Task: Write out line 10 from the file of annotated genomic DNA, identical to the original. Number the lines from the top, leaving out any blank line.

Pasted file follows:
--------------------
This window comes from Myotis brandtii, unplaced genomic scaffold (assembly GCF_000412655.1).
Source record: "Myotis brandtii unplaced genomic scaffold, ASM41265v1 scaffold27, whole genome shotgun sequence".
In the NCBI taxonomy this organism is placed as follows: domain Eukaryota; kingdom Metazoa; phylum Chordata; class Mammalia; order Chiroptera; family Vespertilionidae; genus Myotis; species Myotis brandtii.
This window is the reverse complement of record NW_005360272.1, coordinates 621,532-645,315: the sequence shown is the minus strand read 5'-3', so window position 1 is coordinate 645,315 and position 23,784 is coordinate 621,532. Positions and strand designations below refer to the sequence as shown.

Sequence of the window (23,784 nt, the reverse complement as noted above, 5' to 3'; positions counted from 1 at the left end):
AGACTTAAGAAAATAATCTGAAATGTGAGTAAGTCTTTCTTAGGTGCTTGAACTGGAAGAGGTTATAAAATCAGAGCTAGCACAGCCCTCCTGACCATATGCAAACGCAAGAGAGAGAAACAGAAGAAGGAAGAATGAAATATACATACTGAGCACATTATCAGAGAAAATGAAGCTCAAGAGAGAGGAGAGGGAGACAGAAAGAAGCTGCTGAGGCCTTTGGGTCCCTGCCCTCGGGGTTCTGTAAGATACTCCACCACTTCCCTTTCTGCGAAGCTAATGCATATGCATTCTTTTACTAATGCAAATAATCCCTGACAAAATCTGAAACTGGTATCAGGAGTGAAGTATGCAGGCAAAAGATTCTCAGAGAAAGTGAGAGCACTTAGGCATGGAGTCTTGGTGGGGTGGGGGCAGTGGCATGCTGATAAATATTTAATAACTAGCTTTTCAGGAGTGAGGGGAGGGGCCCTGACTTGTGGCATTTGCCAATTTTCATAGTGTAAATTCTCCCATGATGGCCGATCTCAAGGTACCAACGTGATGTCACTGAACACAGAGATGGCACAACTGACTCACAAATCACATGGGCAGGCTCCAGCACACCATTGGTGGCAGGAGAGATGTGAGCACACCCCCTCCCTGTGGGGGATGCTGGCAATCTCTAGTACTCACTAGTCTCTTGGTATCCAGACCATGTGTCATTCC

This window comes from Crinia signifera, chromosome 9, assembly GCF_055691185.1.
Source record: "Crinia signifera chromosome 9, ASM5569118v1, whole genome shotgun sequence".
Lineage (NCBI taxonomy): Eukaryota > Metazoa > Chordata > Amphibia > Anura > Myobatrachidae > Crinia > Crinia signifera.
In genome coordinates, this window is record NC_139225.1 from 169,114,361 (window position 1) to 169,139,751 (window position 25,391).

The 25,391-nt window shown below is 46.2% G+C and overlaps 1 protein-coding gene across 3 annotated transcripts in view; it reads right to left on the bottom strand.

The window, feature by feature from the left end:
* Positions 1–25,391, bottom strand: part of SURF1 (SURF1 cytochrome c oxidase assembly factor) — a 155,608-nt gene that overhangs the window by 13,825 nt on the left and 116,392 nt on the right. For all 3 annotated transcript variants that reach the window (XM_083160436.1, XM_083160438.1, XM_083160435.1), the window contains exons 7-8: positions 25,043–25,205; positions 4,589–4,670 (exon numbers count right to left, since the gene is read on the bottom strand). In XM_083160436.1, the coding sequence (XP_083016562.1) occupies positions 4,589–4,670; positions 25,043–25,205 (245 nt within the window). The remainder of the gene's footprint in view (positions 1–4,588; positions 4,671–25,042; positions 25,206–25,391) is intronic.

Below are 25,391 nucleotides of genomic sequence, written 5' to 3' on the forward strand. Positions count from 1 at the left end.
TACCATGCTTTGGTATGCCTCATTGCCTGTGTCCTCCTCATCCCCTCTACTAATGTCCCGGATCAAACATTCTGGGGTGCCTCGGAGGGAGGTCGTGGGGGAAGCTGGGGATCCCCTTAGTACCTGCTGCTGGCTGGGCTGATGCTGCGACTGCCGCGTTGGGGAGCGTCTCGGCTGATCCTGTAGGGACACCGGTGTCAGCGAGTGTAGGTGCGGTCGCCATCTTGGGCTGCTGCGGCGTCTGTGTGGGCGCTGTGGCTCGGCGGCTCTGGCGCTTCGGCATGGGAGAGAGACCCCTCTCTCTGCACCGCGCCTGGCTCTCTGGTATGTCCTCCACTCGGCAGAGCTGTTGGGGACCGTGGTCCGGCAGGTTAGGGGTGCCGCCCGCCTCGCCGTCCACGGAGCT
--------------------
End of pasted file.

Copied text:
In genome coordinates, this window is record NC_139225.1 from 169,114,361 (window position 1) to 169,139,751 (window position 25,391).